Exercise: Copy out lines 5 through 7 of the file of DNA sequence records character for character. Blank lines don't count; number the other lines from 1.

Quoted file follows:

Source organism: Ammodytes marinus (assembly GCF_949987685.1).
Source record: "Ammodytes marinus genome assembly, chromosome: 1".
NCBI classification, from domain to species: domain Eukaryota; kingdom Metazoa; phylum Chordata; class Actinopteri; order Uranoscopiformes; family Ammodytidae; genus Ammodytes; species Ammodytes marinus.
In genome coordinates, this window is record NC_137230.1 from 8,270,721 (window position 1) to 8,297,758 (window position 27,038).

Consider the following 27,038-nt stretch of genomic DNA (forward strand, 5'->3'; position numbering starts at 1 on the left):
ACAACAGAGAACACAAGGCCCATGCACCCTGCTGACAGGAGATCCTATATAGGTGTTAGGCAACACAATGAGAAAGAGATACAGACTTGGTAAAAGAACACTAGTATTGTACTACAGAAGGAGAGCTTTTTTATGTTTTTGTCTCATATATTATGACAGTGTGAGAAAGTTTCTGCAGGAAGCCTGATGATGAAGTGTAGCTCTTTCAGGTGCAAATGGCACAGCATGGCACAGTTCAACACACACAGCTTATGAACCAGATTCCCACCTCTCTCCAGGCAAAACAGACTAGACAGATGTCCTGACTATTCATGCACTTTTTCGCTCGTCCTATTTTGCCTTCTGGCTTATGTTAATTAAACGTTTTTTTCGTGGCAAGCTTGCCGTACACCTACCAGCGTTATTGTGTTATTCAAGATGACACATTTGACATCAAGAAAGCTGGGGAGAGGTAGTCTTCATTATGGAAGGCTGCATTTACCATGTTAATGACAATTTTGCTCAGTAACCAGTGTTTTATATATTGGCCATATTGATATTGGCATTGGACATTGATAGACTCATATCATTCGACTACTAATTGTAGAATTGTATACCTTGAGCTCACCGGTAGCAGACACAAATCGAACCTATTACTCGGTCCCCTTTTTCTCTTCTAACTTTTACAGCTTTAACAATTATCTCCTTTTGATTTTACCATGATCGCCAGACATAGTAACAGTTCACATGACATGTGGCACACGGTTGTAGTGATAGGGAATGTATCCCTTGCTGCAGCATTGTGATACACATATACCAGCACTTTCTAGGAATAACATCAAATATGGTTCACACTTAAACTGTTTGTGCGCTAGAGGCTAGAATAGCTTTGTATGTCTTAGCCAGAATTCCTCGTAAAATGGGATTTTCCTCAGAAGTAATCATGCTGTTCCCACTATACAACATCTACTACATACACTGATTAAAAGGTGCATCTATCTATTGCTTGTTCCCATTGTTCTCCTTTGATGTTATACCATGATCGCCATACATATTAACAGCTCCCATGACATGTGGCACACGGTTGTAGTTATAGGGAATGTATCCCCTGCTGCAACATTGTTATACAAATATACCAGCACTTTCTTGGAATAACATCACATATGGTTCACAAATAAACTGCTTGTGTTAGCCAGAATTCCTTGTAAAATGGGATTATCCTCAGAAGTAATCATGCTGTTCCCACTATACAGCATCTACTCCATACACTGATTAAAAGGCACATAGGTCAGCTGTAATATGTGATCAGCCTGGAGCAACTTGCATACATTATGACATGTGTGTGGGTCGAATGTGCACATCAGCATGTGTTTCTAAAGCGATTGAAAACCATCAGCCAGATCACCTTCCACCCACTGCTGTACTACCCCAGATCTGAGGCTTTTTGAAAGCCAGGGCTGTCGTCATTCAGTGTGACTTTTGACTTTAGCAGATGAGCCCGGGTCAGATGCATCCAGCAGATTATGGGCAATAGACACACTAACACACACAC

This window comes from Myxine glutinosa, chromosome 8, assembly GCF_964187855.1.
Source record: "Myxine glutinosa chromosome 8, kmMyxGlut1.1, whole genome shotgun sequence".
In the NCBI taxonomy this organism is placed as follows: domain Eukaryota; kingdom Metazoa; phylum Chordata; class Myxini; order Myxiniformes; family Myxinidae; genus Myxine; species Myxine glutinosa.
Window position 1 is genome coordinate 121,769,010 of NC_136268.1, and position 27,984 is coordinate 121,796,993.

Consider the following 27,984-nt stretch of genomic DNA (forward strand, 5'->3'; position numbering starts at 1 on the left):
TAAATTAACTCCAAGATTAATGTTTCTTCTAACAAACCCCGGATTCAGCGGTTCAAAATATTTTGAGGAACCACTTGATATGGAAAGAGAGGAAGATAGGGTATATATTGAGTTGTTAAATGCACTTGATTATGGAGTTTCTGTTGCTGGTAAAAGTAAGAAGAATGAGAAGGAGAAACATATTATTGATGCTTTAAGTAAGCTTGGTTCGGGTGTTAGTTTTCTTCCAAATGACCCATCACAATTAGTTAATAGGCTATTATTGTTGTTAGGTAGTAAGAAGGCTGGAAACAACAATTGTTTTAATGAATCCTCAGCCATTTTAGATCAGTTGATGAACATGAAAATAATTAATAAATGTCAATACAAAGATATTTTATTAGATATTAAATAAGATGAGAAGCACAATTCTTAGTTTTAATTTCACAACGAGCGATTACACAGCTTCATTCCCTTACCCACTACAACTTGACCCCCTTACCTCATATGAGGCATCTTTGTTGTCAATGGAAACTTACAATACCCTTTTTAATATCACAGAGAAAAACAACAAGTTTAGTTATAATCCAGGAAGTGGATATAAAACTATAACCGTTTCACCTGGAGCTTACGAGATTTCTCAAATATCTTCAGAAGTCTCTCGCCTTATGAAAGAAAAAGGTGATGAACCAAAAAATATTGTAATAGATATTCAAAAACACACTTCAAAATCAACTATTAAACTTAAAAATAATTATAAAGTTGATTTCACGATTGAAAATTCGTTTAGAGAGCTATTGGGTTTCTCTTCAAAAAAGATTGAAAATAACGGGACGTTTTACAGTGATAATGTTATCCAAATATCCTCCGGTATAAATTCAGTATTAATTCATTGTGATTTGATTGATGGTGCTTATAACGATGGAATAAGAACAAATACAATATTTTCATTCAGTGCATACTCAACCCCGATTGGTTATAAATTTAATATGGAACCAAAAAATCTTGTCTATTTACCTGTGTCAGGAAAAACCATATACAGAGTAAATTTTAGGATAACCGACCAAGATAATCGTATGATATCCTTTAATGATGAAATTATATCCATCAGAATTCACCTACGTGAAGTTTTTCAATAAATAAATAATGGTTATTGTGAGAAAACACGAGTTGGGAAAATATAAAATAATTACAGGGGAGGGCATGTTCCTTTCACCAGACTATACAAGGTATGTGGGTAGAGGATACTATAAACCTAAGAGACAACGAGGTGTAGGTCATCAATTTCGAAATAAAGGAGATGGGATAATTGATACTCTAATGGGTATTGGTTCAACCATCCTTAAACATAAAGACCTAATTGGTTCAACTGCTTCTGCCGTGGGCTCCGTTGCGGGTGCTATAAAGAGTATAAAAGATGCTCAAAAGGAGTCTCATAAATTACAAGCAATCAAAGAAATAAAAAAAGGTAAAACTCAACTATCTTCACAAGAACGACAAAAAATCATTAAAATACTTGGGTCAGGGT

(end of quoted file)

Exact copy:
Consider the following 27,038-nt stretch of genomic DNA (forward strand, 5'->3'; position numbering starts at 1 on the left):
ACAACAGAGAACACAAGGCCCATGCACCCTGCTGACAGGAGATCCTATATAGGTGTTAGGCAACACAATGAGAAAGAGATACAGACTTGGTAAAAGAACACTAGTATTGTACTACAGAAGGAGAGCTTTTTTATGTTTTTGTCTCATATATTATGACAGTGTGAGAAAGTTTCTGCAGGAAGCCTGATGATGAAGTGTAGCTCTTTCAGGTGCAAATGGCACAGCATGGCACAGTTCAACACACACAGCTTATGAACCAGATTCCCACCTCTCTCCAGGCAAAACAGACTAGACAGATGTCCTGACTATTCATGCACTTTTTCGCTCGTCCTATTTTGCCTTCTGGCTTATGTTAATTAAACGTTTTTTTCGTGGCAAGCTTGCCGTACACCTACCAGCGTTATTGTGTTATTCAAGATGACACATTTGACATCAAGAAAGCTGGGGAGAGGTAGTCTTCATTATGGAAGGCTGCATTTACCATGTTAATGACAATTTTGCTCAGTAACCAGTGTTTTATATATTGGCCATATTGATATTGGCATTGGACATTGATAGACTCATATCATTCGACTACTAATTGTAGAATTGTATACCTTGAGCTCACCGGTAGCAGACACAAATCGAACCTATTACTCGGTCCCCTTTTTCTCTTCTAACTTTTACAGCTTTAACAATTATCTCCTTTTGATTTTACCATGATCGCCAGACATAGTAACAGTTCACATGACATGTGGCACACGGTTGTAGTGATAGGGAATGTATCCCTTGCTGCAGCATTGTGATACACATATACCAGCACTTTCTAGGAATAACATCAAATATGGTTCACACTTAAACTGTTTGTGCGCTAGAGGCTAGAATAGCTTTGTATGTCTTAGCCAGAATTCCTCGTAAAATGGGATTTTCCTCAGAAGTAATCATGCTGTTCCCACTATACAACATCTACTACATACACTGATTAAAAGGTGCATCTATCTATTGCTTGTTCCCATTGTTCTCCTTTGATGTTATACCATGATCGCCATACATATTAACAGCTCCCATGACATGTGGCACACGGTTGTAGTTATAGGGAATGTATCCCCTGCTGCAACATTGTTATACAAATATACCAGCACTTTCTTGGAATAACATCACATATGGTTCACAAATAAACTGCTTGTGTTAGCCAGAATTCCTTGTAAAATGGGATTATCCTCAGAAGTAATCATGCTGTTCCCACTATACAGCATCTACTCCATACACTGATTAAAAGGCACATAGGTCAGCTGTAATATGTGATCAGCCTGGAGCAACTTGCATACATTATGACATGTGTGTGGGTCGAATGTGCACATCAGCATGTGTTTCTAAAGCGATTGAAAACCATCAGCCAGATCACCTTCCACCCACTGCTGTACTACCCCAGATCTGAGGCTTTTTGAAAGCCAGGGCTGTCGTCATTCAGTGTGACTTTTGACTTTAGCAGATGAGCCCGGGTCAGATGCATCCAGCAGATTATGGGCAATAGACACACTAACACACACAC

This window comes from Myxine glutinosa, chromosome 8, assembly GCF_964187855.1.